Hot, Steamy Mormons: Are the Latter Day Saints Getting Sexy?
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The young lady starring in this YouTube video has the right stuff to be a pop star, a dancer, a reality TV hopeful -- she's curvaceous, poised and pretty, with a plunging neckline and a flirty little wink that puts Sarah Palin’s to shame.
Her plunging neckline, however, is attached to a short-sleeve sweater over which she's tied an apron. This is Sister Farr, member of the Church of Latter Day Saints and star of the "Mormon Muffins for TV Dinners" videos, an offshoot of the "Hot Mormon Muffins" in which beautiful, scantily clad Mormon women adopt vintage pin-up poses and offer a favorite muffin recipe. Some have legs so long they could reach Heaven just by putting on heels. The calendar will benefit breast cancer research, inspired by one model who survived breast cancer and in memory of the sister of another model, who did not. The Muffins are the 2010 companion to "Men on a Mission," now in its third year, a calendar of shirtless Mormon guys built like brick privies; dudes with six packs who have probably never touched a six pack in their lives.
But back to Sister Farr, who is saying that in preparation for the Last Days one should store a two-year supply of food, including fresh muffins, which she shows us how to preserve by suggestively sucking the air out of a Ziploc bag. By the time she’s done I want to 1) eat a muffin; and 2) go out and shop for something that will make me look as sexy as…a Mormon mom?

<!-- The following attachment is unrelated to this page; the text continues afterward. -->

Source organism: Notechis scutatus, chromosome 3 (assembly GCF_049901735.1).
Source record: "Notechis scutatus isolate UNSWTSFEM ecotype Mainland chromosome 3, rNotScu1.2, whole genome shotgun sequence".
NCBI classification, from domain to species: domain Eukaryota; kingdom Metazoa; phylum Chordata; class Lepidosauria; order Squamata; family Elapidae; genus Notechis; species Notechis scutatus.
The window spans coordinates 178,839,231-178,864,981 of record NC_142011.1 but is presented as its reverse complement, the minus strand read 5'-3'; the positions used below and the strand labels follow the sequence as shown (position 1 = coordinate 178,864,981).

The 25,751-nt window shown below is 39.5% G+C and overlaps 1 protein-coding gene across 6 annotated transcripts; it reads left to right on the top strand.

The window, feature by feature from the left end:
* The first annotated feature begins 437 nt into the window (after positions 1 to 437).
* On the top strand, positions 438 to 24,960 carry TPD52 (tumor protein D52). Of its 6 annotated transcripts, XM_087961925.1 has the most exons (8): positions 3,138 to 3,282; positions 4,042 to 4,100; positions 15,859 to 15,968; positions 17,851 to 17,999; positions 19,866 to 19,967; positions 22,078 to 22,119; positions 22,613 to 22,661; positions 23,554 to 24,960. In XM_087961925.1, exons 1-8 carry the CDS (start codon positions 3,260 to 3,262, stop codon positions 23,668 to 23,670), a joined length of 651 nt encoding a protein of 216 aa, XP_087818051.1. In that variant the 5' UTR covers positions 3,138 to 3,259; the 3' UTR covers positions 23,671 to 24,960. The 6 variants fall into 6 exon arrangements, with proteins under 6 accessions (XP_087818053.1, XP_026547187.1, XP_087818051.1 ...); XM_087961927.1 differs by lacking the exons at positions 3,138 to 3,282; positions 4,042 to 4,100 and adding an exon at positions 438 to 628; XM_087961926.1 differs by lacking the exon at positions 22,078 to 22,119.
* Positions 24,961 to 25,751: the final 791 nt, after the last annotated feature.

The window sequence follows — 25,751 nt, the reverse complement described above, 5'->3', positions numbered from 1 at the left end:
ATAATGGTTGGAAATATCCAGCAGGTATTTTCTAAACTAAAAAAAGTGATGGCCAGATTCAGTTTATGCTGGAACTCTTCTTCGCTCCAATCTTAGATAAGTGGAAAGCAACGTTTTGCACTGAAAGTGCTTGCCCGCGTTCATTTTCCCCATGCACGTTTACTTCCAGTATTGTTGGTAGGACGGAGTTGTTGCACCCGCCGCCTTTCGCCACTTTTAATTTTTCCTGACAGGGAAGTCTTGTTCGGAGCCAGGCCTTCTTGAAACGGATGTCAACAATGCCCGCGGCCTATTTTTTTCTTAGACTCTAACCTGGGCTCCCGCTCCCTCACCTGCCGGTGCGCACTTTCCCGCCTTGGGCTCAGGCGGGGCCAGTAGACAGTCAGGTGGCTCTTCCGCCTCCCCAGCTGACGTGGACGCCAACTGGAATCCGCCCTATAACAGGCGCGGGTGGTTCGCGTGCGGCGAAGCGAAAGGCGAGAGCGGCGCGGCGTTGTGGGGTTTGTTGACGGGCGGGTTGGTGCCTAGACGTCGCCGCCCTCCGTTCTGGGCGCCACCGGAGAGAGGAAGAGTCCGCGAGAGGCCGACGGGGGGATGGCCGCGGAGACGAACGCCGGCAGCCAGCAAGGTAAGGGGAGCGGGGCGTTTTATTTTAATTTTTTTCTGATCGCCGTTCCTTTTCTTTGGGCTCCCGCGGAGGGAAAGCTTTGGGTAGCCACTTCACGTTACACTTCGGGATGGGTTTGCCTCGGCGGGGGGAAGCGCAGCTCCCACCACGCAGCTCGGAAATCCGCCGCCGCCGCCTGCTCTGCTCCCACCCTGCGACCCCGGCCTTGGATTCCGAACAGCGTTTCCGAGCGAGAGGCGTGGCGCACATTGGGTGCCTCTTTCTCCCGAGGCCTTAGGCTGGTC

Inspiring that kind of counterintuitive thought isn’t easy. The man behind it is entrepreneur Chad Hardy, the 33-year-old founder of the calendar company Mormons Exposed. Hardy is a sixth-generation Mormon and former missionary.
"I went to Brigham Young University and I hated the fact that I had to dress like everybody else," he says. "On devotional days, Tuesdays, if you didn’t wear a shirt and tie people looked at you like you were disobedient." That level of conformity was one of the reasons he created his calendars. "I wanted to make a statement that you don’t have to look the same as everyone else."
Hardy wanted to break down stereotypes. Boy, did he succeed.
"When this thing first came out," Hardy says about "Men on a Mission" in a phone interview, "I had a lot of church members say 'If there were more church members like you I’d have never left the church.'" Others have thanked him for showing the world that Mormons aren’t all stodgy, that they have a sense of humor about themselves. And non-Mormons appreciated getting to see a side of Mormons they didn’t know existed.
The praise, however, was not universal. Hardy was excommunicated. He couldn’t even go to his sister’s wedding because he couldn’t get a temple recommend, a certificate granting entrance into a Mormon temple (to talk to Hardy is to spend time looking up a lot of Mormon terminology later on). He gets lots of hate mail. (One of his relatives even de-friended him on Facebook. "Twice!" he says in disbelief. The first time the person claimed it was an accident. "I can’t even figure out how to get rid of friends," Hardy says. "It’s a process to get rid of a friend.")
He still considers himself a Mormon "by family culture, yes, by mystical beliefs, no," he says. While he sometimes misses the structure of the church there were a number of things he was at odds with, including the ways church leaders were making decisions "affecting people’s lives," for example, the issue of gay marriage.